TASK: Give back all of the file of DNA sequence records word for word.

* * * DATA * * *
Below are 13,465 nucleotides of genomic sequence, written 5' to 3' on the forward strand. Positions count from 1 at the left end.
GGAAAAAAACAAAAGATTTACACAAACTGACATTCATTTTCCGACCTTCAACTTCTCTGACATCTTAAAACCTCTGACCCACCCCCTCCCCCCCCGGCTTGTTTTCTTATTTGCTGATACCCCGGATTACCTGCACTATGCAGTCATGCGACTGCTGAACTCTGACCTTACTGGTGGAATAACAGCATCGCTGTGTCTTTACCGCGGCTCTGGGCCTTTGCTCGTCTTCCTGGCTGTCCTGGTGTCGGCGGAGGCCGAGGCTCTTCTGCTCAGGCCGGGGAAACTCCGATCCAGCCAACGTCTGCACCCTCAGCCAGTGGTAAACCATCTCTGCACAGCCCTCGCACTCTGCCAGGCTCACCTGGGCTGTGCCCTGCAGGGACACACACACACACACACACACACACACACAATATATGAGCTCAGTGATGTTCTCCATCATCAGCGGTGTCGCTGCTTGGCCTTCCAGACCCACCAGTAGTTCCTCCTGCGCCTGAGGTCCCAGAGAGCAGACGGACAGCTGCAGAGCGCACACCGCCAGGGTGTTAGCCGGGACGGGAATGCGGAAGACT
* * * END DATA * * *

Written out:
Below are 13,465 nucleotides of genomic sequence, written 5' to 3' on the forward strand. Positions count from 1 at the left end.
GGAAAAAAACAAAAGATTTACACAAACTGACATTCATTTTCCGACCTTCAACTTCTCTGACATCTTAAAACCTCTGACCCACCCCCTCCCCCCCCGGCTTGTTTTCTTATTTGCTGATACCCCGGATTACCTGCACTATGCAGTCATGCGACTGCTGAACTCTGACCTTACTGGTGGAATAACAGCATCGCTGTGTCTTTACCGCGGCTCTGGGCCTTTGCTCGTCTTCCTGGCTGTCCTGGTGTCGGCGGAGGCCGAGGCTCTTCTGCTCAGGCCGGGGAAACTCCGATCCAGCCAACGTCTGCACCCTCAGCCAGTGGTAAACCATCTCTGCACAGCCCTCGCACTCTGCCAGGCTCACCTGGGCTGTGCCCTGCAGGGACACACACACACACACACACACACACACACAATATATGAGCTCAGTGATGTTCTCCATCATCAGCGGTGTCGCTGCTTGGCCTTCCAGACCCACCAGTAGTTCCTCCTGCGCCTGAGGTCCCAGAGAGCAGACGGACAGCTGCAGAGCGCACACCGCCAGGGTGTTAGCCGGGACGGGAATGCGGAAGACT